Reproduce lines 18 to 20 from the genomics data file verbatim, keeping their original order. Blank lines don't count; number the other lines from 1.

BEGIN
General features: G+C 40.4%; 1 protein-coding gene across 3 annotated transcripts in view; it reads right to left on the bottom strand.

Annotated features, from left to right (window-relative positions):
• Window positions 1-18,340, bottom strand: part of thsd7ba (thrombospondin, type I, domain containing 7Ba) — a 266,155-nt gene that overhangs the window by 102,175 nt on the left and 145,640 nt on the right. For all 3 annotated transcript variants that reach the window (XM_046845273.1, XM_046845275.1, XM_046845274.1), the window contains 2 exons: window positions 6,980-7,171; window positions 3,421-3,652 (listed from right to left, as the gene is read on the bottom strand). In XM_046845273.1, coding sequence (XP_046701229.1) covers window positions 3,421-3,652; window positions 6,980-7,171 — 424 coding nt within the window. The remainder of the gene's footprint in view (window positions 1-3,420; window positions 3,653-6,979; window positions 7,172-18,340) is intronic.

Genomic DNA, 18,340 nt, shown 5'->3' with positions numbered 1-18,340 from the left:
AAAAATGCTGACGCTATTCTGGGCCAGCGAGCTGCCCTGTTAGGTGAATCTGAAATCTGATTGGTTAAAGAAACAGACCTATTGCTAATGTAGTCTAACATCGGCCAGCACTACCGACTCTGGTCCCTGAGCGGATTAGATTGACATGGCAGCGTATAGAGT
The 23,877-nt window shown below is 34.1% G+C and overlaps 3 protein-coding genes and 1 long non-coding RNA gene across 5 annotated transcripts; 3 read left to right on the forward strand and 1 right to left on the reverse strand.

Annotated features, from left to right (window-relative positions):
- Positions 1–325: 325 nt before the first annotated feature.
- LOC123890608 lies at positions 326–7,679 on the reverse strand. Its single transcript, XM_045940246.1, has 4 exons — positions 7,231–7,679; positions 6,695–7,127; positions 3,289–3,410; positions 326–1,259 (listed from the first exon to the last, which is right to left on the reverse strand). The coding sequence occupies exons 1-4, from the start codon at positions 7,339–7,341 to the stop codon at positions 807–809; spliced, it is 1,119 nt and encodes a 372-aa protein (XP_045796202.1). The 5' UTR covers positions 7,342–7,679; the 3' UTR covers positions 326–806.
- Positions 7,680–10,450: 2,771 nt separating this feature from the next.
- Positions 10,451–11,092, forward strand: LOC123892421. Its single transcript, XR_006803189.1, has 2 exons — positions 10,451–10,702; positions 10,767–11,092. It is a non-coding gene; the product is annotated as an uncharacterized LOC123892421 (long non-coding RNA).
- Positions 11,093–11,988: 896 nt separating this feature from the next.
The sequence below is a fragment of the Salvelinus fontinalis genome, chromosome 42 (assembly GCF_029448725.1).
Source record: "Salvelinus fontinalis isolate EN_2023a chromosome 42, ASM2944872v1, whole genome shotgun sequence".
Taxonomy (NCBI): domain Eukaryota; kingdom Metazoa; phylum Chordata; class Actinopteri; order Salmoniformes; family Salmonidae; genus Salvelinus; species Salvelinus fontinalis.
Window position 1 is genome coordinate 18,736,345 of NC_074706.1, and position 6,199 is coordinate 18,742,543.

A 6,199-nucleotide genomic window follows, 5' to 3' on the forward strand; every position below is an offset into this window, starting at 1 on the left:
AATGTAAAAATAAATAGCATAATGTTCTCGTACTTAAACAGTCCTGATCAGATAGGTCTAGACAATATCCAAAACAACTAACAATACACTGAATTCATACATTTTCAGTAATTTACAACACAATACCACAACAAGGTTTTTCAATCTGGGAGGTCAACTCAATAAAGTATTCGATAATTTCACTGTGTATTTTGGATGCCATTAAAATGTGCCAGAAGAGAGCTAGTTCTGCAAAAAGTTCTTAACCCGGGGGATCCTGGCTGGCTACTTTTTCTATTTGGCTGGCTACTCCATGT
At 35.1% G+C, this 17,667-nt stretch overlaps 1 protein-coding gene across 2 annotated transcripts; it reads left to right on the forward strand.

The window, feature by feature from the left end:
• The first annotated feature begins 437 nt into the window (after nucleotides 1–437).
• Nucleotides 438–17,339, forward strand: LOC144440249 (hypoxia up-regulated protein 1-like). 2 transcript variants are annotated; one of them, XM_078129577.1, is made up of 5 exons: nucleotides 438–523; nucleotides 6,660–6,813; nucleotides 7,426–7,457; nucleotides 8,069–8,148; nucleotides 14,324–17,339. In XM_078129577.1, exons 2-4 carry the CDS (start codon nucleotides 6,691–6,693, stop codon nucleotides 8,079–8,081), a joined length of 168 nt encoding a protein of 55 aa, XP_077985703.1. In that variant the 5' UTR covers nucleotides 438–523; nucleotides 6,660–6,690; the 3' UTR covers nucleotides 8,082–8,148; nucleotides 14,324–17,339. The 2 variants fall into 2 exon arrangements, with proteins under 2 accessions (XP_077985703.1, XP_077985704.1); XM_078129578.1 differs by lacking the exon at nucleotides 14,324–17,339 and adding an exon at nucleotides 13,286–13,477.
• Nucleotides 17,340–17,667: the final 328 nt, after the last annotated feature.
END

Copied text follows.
AATGTAAAAATAAATAGCATAATGTTCTCGTACTTAAACAGTCCTGATCAGATAGGTCTAGACAATATCCAAAACAACTAACAATACACTGAATTCATACATTTTCAGTAATTTACAACACAATACCACAACAAGGTTTTTCAATCTGGGAGGTCAACTCAATAAAGTATTCGATAATTTCACTGTGTATTTTGGATGCCATTAAAATGTGCCAGAAGAGAGCTAGTTCTGCAAAAAGTTCTTAACCCGGGGGATCCTGGCTGGCTACTTTTTCTATTTGGCTGGCTACTCCATGT
At 35.1% G+C, this 17,667-nt stretch overlaps 1 protein-coding gene across 2 annotated transcripts; it reads left to right on the forward strand.

The window, feature by feature from the left end: